Behind the scenes of The Same Sky

To research The Same Sky, I visited Brownsville, Texas and San Diego, California to talk to unaccompanied minors who had been caught trying to enter the United States illegally. At each shelter, the children would be asked if they wanted to tell me their stories. Then I would listen as kids from the age of five to seventeen told me where they had come from, why they had left, and what they hoped to find in America.

I met a boy who had seen his family shot by a gang, a girl who had seen a friend attacked by an alligator crossing a river in Mexico (the coyote made them leave the injured girl behind), eleven year olds who had somehow brought their little siblings all the way from Honduras to the US border. One five-year-old boy was due to be flown to his parents in New Jersey the next day. They had not seen him since he was an infant. His smile lit up the room.

Every kid talked about food. As most had faced starvation either at home or along the journey to the US, every corn muffin, cookie, and bottle of clean water was described in loving detail.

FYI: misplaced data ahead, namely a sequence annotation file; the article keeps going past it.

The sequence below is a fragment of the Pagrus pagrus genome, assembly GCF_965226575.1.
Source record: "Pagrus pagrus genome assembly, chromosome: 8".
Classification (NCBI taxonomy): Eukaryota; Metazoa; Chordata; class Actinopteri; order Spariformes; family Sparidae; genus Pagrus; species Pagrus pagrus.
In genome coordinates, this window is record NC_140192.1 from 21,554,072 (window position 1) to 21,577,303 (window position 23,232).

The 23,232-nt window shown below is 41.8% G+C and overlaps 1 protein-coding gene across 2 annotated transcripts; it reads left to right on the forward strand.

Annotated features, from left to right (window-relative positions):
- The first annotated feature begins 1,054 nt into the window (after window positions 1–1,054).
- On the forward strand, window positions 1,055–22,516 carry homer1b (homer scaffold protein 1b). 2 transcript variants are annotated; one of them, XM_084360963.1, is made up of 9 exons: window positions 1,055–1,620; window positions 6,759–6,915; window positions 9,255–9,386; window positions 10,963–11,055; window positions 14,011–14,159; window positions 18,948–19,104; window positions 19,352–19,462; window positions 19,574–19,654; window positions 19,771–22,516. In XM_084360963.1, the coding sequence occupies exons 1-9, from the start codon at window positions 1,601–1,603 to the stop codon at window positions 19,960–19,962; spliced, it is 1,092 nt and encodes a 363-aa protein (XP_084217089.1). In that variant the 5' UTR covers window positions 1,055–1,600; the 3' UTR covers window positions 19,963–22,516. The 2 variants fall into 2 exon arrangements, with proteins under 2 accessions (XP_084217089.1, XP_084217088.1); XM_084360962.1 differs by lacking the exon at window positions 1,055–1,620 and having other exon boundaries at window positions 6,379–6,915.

Why had they come? Many had been left with relatives who had died or could no longer care for them. Some had joined (and been tattooed by) a gang and then a different gang had taken over their town. They were hungry. They wanted their moms. They wanted to be adopted. They told me God had brought them, and God would find them families in the US.

One girl's story was so harrowing and awful that my stomach hurt every time she said, "And then it was night." I racked my brain for something to say to make her smile. She was from El Salvador and her journey to California was different from the journey of the girl in The Same Sky (who had originally been named Elena).

Nevertheless, I told her that the girl in my novel was a girl so strong and amazing that she had made it to safety. I told her I would name the girl after her, and I did. Her name is Carla.

On my last visit to Brownsville, I saw collages the kids had made about their hopes and dreams. They dream of cookies, shoes, a baby (or being a baby?), a taco, a princess bed, perfume, a castle, Jennifer Lopez.

They dream of a family. And I hope that all of them, or some of them, or one of them, maybe Carla, will see their dreams come true.



How you can help

Many immigrants (including Carla and Junior) arrive at the "Brothers in the Road" shelter in Ixtapec, Oaxaca. At the shelter, they are fed and cared for by Father Alejandro Solalinde Guerrra, who risks his life daily to keep the shelter open.

Learn more and donate